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The Case of the Rolling Wheel and the Long Road

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There may be some question as to why the Piemaker, the Dead Girl, the Detective Emerson Cod and Olive Snook were participating at a comfort food convention in England.

The reason was simple, it was Olive’s idea. Olive had mapped an entire campaign composed of persistent conversation, pamphlets, prestige and convincing Chuck to ask Ned.

"I think the Pie Hole should participate in the Spectacular-Spectacular Miracular-Vernacular Comfort Food Oracular convention in Jolly Old England." Chuck bobbed on her gogo shod feet and brightly nodded her gogo hatted head.

When Chuck said jolly, Ned imagined a jolly old man with a bowl full of jelly and sparklers.

The reason for this was simple.

When Ned had been at the Longborough School for Boys for three months, five days, eleven hours and fifty nine minutes, he'd discovered a black and white television in the left attic. Though the television’s reception was poor, its reception with Ned was excellent. When he could sneak away to its electronic company, he had watched many an hour of PBS. One endless pledge drive had featured a jolly old jelly eating Englishman who waved sparklers and explained why Ned should contribute in between morsels of television. Sadly like many things in Ned‘s life, just as that pledge drive was at an end and the prospect of the final episode of “Blake’s 7” lay before him, the old television left him by way dying and no amount of slapping or tapping by Ned could bring it back.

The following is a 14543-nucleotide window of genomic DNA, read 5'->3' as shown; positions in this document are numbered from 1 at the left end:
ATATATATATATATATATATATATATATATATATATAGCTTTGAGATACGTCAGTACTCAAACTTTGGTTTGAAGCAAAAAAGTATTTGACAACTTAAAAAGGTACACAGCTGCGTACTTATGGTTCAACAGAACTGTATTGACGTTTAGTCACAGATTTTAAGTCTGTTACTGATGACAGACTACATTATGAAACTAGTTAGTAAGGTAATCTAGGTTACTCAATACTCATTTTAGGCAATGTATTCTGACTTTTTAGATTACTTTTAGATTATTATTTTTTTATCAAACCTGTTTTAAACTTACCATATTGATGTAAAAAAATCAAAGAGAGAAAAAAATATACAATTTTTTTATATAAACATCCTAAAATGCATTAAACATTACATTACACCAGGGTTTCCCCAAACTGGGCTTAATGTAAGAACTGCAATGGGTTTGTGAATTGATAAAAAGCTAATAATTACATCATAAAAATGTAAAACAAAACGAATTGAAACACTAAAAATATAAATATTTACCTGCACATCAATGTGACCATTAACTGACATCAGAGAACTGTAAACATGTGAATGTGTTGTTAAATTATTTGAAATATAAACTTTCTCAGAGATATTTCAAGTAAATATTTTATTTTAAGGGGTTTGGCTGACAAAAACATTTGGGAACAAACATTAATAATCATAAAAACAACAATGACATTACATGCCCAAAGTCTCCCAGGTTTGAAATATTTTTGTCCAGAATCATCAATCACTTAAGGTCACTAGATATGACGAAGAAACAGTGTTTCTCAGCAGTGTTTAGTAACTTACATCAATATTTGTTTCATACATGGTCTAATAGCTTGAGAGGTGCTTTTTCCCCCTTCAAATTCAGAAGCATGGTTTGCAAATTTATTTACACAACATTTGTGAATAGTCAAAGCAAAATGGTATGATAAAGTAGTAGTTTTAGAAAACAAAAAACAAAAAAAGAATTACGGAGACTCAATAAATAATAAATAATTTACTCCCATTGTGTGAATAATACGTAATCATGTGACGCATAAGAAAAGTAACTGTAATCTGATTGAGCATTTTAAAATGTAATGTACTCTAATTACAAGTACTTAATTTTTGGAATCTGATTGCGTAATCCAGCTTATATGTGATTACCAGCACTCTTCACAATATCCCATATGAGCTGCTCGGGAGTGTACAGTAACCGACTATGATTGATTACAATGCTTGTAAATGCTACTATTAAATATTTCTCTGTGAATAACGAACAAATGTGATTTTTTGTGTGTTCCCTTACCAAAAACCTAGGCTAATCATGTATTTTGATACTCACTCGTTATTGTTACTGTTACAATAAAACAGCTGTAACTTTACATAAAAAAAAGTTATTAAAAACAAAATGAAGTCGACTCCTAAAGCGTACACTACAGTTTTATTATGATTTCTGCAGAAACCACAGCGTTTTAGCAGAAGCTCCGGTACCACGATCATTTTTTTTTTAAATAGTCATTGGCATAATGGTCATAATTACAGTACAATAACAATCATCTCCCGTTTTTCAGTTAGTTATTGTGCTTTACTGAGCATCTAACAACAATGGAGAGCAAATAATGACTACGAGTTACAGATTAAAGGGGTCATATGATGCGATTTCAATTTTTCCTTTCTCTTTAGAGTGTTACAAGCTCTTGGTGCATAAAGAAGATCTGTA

So while his head said that he no desire to go anywhere, his inability to say no to Chuck coupled, (and how much did he long for coupling) with his long held affection for British accents, meant that he said, "Yes." He smiled. He glowed from within in a sense of sheer and utter panic.

That Olive came with them to jolly old England was to be expected. It had been her idea. That Emerson Cod came with them was not expected, as the prospect of leaving prospective clients was as dire as a Biblical plague to the knit totting gumshoe.

He said only, "There comes a time in every detective's life when he has to make a consultation." He clutched a copy of "Lil’ Gumshoe" under his arm as he said it.

Olive had the vague impression that he wanted to pray to a saint. Chuck thought he wanted to ask for a second opinion about his book with an overseas publishing potentate. Ned thought he wanted to eat meat pie, which as Ned was a vegetarian for reasons of reanimate meat, Ned avoided making as well he could, which was very well indeed.

There was some validity to each of their impressions and thoughts.